A key focus for providers is to consider patient preferences and provide patients with comprehensive instruction for correct use of the device and routine technique monitoring and review.10 To be able to provide a demonstration and use a “teach back” method to the patients, it is fundamental for providers to know the correct technique for the different inhalers they will be prescribing (Table 1).11,12 Creating an environment with sufficiently trained providers, who in turn can provide ongoing training to patients, is the first step to take in the path of improving patient medication adherence. Effective management in patients with COPD include device selection, technique monitoring, and inhaler maintenance, along with providing a reference guide on inhalation technique.

Table 1. Step-Wise Guide to Proper Inhalation Technique in the Clinical Setting11,12

The following are key components that providers should be performing to optimize correct use of inhalers amongst their patients:
• Explain the purpose of prescribed medication and how it improves lung capacity. Patients are more likely to adhere to a medication program if they understand how it will benefit them.
• Conduct individualized hands-on training demonstrating correct inhaler techniques when inhaler is initially prescribed and when devices change. Reassess patient technique and understanding on every follow-up visit.
• Educate patients on how to keep inhaler clean and functioning properly.
• Provide inhaler technique checklist that includes the following inhaler technique steps:

1) Prepare the device by removing the mouthpiece cover, open the device, and hold inhaler upright.
2) Prepare the dose by shaking aerosol and load dose.
3) Breathe out gently (not into inhaler).
4) Put mouthpiece in mouth and seal the lips around it.
5) Breathe in slowly and steadily for aerosol device (with or without spacer); breathe quickly and deeply for DPI.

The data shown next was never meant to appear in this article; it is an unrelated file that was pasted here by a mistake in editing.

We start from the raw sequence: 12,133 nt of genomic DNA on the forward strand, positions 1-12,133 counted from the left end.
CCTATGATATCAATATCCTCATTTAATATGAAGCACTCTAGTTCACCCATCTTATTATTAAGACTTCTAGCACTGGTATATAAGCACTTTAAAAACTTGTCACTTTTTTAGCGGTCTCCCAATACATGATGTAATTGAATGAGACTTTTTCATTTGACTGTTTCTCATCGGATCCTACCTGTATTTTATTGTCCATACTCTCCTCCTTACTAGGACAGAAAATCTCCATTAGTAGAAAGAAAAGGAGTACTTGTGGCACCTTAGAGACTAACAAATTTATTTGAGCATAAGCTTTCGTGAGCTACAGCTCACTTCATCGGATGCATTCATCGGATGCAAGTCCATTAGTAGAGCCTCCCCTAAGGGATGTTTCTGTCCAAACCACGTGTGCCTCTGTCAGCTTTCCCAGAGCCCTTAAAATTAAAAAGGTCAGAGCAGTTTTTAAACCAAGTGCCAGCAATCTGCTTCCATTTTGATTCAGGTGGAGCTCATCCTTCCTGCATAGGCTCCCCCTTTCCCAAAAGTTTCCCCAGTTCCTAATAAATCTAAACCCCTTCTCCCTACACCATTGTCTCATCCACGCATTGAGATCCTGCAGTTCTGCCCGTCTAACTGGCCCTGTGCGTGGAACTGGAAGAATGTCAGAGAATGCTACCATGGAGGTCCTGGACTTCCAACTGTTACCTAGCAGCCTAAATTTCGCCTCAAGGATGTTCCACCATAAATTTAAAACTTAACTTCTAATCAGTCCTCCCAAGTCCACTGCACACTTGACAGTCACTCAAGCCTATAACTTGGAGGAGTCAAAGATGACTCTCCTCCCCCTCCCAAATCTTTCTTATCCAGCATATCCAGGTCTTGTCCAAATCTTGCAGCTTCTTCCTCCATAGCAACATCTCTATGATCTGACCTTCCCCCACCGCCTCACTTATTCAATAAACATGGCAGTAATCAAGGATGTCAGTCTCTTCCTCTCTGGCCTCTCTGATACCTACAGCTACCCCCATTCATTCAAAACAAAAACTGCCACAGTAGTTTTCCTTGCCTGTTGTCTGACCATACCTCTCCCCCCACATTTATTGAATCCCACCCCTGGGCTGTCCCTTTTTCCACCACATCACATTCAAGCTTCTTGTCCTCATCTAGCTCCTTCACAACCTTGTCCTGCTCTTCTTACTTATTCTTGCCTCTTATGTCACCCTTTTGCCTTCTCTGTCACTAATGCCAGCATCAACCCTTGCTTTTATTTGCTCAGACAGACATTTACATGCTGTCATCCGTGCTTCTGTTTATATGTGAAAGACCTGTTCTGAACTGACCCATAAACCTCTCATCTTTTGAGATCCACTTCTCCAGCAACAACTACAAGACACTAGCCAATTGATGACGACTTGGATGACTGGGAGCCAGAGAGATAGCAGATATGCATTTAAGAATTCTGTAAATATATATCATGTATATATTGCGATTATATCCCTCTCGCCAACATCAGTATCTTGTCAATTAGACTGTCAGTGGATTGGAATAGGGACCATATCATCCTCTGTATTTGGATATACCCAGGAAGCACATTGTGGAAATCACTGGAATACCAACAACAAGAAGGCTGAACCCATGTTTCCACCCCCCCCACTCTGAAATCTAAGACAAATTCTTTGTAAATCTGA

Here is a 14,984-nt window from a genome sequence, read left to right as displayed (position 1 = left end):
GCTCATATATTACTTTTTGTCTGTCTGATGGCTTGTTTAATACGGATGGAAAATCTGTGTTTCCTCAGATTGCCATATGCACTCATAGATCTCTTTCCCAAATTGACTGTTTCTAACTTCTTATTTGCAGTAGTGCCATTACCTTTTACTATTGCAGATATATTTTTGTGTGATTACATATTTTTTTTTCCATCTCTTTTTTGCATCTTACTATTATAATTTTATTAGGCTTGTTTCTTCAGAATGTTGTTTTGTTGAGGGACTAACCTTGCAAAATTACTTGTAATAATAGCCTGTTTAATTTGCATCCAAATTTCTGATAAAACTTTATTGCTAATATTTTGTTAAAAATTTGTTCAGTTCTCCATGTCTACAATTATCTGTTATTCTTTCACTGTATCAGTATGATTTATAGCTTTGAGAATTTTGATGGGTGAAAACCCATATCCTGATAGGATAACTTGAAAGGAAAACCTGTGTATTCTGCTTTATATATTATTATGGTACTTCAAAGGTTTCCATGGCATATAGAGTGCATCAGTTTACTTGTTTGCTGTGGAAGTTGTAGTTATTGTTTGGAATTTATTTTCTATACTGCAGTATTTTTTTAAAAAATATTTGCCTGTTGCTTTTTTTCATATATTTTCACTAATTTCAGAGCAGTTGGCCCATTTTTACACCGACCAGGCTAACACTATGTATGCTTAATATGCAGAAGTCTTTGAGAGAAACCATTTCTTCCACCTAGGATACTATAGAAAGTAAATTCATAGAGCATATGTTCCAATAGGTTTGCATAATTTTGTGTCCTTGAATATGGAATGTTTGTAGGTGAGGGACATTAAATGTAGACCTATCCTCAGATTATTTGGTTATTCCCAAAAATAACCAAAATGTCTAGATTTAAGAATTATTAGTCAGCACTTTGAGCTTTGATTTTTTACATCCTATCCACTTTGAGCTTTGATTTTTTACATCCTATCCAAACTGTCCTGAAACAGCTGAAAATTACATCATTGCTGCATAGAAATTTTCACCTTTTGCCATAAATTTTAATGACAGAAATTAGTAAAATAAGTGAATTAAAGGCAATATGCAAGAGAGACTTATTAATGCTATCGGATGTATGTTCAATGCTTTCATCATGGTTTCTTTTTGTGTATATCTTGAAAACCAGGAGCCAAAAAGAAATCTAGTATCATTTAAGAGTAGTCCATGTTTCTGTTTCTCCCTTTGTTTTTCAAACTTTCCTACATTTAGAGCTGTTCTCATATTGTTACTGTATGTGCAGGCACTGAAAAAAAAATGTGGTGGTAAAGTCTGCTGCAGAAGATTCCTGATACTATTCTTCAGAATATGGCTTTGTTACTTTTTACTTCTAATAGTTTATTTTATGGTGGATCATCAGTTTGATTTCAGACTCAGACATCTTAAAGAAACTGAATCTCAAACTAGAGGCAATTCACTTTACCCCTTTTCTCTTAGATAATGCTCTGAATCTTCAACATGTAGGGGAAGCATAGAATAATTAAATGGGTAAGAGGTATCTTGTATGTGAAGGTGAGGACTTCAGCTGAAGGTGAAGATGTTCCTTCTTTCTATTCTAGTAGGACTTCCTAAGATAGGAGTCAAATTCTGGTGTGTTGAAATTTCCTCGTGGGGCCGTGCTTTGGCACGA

6) Remove inhaler from mouth and hold breath for 10 seconds.
7) Slowly breathe out
8) Repeat dose if required, then replace mouthpiece or close device.

In a study by Pothirat et al, researchers found a 10% to 30% improvement in proper inhalation technique among 69 patients with COPD who received training on proper inhaler technique and device usage.13 Formal training on correct usage resulted in a significant decrease in the percentage of incorrect techniques for all devices, with the exception of the tiotropium bromide inhaler (Spiriva HandiHaler®), the researchers noted.

To ensure ongoing competency, it is recommended that a patient’s inhaler technique be reviewed and adjusted at every visit, so that implementation of intervention strategies to rectify errors can be initiated. Quality patient outcomes with inhaled therapy hinge on their appropriate use by patients.

Innovative Technology Improves Effectiveness of Inhalers

Emerging smart drug delivery systems have the potential to enhance the management of respiratory disease, as well as improve the effectiveness of medications.14 At this time, there are a few smart inhaler monitoring devices approved by the US Food and Drug Administration available to provide enhanced management of COPD. According to 3M, the makers of the 3MIntelligent Control Inhaler, the inhaler is “an intuitive, fully-integrated device that delivers accurate doses to patients, whilst providing on-screen instructions for use and feedback to the patient and health care provider via an app.”15 The downloaded recorded data can be used by the provider to view and assess patient technique and medication adherence. The use of the data would allow for more productive conversations with patients, as counseling can be targeted to the individual’s specific need, indicated by the collected data.

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Suboptimal inhaler technique and use can limit the effectiveness of inhaled therapies, leading to poor disease control among patients with COPD. It has been demonstrated that face-to-face demonstration and training by clinicians significantly improves inhalation technique. An important aspect of care by the practitioner is to engage in a holistic assessment of patients to explore all factors affecting the individual’s ability to use correct technique and improve medication adherence. Education and shared decision making between the practitioner and patient are the cornerstone for optimal medication adherence and symptom control in patients with COPD and improved patient outcomes.

Erin Keller, APRN, FNP-BC, CCRN is a family nurse practitioner at Specialists in Pain Care in Louisville, Kentucky. Christy Catlett, MSN, APRN, FNP-C is a family nurse practitioner at Baptist Health Louisville in Louisville, Kentucky. Katherine Medina, APRN, FNP-C, is a family nurse practitioner at Louiseville Hospitalist Associates and Baptist Health Louisville Hospital in Louiseville, Kentucky. Nancy Kern, EdD, MSN, APRN is the department chair and assistant professor at the School of Nursing at Spalding University in Louiseville, Kentucky. Ann Lyons, PhD, MSN, RN, CNE was an assistant professor in the department of Theory and Research at the School of Nursing at Spalding University in Louiseville, Kentucky.